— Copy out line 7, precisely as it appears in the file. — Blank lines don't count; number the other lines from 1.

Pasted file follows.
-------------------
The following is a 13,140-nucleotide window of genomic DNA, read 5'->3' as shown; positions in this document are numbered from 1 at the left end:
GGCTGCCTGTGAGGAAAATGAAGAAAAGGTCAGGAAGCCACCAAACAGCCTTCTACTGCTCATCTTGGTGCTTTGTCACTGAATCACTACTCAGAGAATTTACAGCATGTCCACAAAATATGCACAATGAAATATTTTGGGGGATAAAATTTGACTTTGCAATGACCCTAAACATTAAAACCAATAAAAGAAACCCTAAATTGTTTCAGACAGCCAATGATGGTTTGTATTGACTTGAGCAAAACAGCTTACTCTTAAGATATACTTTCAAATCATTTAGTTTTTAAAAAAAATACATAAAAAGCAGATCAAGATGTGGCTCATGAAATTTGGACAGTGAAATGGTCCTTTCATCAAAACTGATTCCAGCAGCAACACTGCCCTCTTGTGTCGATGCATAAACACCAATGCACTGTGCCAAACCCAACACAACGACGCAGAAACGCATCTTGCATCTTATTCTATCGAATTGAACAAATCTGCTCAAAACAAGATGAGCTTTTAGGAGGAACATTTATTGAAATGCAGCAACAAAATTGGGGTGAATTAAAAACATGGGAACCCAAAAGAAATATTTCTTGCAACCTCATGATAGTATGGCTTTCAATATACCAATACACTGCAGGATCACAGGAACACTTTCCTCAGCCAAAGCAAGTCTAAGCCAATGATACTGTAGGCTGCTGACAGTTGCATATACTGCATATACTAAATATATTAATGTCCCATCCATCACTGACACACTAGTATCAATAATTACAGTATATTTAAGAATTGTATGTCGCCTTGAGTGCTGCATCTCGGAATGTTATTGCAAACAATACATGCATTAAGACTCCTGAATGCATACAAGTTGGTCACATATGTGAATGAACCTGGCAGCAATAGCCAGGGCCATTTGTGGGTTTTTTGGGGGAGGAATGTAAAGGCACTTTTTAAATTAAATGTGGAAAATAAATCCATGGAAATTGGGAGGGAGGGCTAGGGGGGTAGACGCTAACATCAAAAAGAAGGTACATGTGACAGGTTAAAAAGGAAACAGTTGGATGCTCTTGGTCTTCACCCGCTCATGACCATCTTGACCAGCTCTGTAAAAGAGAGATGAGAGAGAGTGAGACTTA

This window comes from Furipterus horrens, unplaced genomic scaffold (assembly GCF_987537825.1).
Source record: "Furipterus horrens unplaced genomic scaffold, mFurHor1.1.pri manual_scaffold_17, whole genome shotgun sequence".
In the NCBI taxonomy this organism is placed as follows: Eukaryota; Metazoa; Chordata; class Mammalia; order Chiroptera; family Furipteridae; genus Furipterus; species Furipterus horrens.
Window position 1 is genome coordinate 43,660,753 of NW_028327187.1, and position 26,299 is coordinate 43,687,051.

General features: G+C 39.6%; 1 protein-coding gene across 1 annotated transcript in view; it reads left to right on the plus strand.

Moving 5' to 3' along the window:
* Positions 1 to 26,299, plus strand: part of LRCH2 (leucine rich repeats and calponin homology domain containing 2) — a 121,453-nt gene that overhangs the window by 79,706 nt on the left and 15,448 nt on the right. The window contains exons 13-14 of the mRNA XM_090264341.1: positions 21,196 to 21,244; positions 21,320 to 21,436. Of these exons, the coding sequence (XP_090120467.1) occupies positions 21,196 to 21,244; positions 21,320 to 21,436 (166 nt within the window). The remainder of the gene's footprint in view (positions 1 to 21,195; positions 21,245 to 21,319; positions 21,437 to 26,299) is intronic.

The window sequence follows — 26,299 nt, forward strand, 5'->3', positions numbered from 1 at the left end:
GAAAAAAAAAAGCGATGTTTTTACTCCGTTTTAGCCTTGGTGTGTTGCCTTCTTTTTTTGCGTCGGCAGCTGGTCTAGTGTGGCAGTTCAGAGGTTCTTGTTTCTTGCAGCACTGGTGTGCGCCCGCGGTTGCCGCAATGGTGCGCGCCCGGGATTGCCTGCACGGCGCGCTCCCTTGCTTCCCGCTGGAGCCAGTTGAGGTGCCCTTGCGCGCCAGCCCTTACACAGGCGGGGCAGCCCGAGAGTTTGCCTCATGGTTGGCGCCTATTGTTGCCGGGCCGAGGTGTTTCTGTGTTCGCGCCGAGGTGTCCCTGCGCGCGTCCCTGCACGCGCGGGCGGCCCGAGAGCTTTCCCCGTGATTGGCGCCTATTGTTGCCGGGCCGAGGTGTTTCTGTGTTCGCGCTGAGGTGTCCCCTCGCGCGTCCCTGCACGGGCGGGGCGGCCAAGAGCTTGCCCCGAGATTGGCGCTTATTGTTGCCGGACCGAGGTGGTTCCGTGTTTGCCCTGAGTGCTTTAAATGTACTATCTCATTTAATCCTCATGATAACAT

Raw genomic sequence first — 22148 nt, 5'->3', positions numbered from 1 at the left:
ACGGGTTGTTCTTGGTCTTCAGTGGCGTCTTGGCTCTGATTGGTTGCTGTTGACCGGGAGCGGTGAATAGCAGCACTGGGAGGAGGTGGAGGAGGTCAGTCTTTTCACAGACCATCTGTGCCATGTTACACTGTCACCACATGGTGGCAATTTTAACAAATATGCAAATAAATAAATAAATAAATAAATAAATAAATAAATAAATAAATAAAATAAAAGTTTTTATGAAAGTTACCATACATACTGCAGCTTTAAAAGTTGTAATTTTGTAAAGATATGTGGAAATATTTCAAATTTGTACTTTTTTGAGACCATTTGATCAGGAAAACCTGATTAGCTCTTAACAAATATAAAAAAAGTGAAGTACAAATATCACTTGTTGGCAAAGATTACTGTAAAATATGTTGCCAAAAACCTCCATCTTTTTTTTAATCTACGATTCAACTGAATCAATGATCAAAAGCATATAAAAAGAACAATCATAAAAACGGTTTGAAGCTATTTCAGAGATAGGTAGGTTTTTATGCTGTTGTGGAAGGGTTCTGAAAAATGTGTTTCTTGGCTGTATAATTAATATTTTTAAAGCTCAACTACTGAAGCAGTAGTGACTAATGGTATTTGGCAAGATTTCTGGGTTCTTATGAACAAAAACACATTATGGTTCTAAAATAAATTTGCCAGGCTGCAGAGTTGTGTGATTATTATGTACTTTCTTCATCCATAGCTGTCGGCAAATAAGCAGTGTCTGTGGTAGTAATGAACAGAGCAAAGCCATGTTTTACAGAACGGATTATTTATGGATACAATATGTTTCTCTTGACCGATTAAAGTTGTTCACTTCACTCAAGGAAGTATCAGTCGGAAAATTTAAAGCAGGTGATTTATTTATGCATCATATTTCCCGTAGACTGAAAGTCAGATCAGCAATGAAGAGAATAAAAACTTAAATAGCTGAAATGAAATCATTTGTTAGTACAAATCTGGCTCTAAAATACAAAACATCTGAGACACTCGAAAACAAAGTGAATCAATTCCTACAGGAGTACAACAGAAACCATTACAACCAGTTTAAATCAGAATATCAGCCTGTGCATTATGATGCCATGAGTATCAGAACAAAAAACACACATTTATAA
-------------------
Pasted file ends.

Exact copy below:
General features: G+C 39.6%; 1 protein-coding gene across 1 annotated transcript in view; it reads left to right on the plus strand.